As several Indians from Northeast states remain stranded amid the COVID-19 pandemic as they could not afford a flight back home, many donors stepped in to help bring them home. Sixty-six of them were provided donation of AED100,000 (Rs20 lakh) by Dubai-based company head Amiruddin Ajmal for their homebound flight tickets.
The 66 passengers were among the 171 Indians who flew on a chartered Indigo flight from Dubai to Guwahati on July 23, the second repatriation flight from Dubai to Guwahati in Assam, a state in India’s Northeast region.
“Our people from Northeast were held up in the country where we live and because God has given me enough resources to help them, me and my fellow directors decided to step in after we verified the authenticity of the volunteers,” said Ajmal, whose family traces its roots back to Assam.
Donating for their flight fares, which amount to AED1,500 (Rs30,500) each, Ajmal said he wanted to see them reunite happily with their families
“My only reason for doing this is to see people happy once they reunite with their families. Their happiness is my happiness.”
The Thursday flight was the second one after a FlyDubai chartered plane travelled for the first time from Dubai to Guwahati on July 3.
“Our first direct flight from Dubai to Guwahati was a historic one because the Northeast is not connected by any commercial flights. But ever since that flight, the number of Northeast Indians who wished to be repatriated have only grown, so we partnered again with Satguru Travel and Tourism to make our second chartered flight happen,” said Angam Keishing a volunteer.
Angam, along with a group of friends from Northeast India rallied passengers and sponsors for the July 23 flight.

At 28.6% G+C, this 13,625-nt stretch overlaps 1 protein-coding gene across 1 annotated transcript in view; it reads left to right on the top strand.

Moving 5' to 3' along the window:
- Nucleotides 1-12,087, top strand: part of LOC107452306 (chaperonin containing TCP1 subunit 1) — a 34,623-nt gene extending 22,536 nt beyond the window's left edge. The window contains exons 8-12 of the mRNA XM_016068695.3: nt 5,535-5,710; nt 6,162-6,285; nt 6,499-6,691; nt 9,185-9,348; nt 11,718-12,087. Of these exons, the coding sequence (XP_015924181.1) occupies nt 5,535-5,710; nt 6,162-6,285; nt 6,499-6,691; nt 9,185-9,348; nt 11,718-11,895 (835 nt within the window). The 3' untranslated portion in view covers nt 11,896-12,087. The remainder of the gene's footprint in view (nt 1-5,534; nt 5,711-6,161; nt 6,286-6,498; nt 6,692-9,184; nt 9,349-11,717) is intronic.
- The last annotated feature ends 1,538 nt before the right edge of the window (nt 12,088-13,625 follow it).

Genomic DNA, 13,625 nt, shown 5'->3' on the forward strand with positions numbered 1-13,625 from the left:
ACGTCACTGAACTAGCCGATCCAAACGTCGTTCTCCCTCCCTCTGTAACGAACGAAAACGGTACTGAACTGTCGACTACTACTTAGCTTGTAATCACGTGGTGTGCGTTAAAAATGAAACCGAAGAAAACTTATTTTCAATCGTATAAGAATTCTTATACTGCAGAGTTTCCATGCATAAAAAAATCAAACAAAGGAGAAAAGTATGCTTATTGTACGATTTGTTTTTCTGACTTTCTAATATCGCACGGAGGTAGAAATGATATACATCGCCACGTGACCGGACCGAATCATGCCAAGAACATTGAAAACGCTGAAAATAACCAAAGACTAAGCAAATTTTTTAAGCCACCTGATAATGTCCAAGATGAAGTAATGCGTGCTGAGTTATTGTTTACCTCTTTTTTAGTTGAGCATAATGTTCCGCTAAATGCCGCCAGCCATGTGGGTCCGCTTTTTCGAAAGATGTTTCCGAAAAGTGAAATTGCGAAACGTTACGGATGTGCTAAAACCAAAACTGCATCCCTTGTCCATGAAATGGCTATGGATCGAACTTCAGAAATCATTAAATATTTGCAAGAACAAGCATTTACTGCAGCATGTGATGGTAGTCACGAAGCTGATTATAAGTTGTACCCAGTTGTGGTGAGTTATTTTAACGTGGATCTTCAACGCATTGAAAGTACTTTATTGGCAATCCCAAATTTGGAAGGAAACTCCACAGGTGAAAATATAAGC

“We have been overwhelmed by the generosity of people who stepped in to help… Even the bus driver from Manipur, Bobby, who travelled 18 hours to pick passengers from Guwahati, sacrificed a lot for us, and charged us a minimal fare to get the people home,” he said.
Among the donors for the July 23 flight was DPS Sharjah Grade 8 student Ananya Srivastava, who opened her piggy bank to pay for two passenger’s tickets.
“I was inspired when I heard about the group of volunteers collecting funds to send expats home who do not have the resources and the money. I desperately wanted to contribute but with my own effort and not with my parents’ money,” said the 13-year-old who used money she’d saved up to buy a pet.
According to the Indian Embassy in the UAE, more than 450,000 people have registered for repatriation. While the state-run Air India was initially the only airline allowed to operate repatriation flights, the government has since allowed private companies to fly chartered planes.
Sumon Bordoloi, a Dubai-based marketing executive from Assam, said the Indigo flight was a personal mission for him.
“There were so many people losing hope and survival was becoming a challenge for many because they had run out of money in a foreign country,” said Bordoloi.
Bordoloi, along with other volunteers from Northeast India, pooled in money to fund tickets as well as daily supplies while passengers wait for the flight.
“Many of them have been laid off by their employers, some are on unpaid leave and some were waiting to fly back because of medical urgencies. Since no commercial flights are flying to any Northeast states, this chartered flight is the only hope for many. Otherwise they will have to spend huge amount of money on mandatory quarantine if they land in any other city.”
Ngayaomi Ruivah, another volunteer, said social workers in Northeast India also stepped in to make sure the travellers were taken safely home to their respective states.
“Linda Newmai, a Naga social worker based in Delhi has helped us arrange buses to take the passengers directly from the airport so they don’t have to spend money being quarantined,” he said, adding, “To get to Manipur, for example, they would have to cross multiple state lines and all of that requires separate permits.”
After two direct flights to Guwahati from Dubai, more are waiting to be flown back home from the UAE, said volunteer David Tusing.
“The other day, we received a distress call from someone from Assam who said they no longer had money even for food. We immediately went to check on the group and did what we can to help them for the short term,” he said. “We thought our work was done after two flights. But it looks like we already have our next mission set for us.”
Liansuanlal Samte, a Dubai-based hotelier and volunteer added: “To me this mission has opened my eyes to see what we can achieve as long as we stay united. My faith in humanity has been restored after all the extended assistance we gained from our fellow generous Indians that came forward to lend their helping hand.”
(With inputs from Dubai-based senior journalist David Tusing)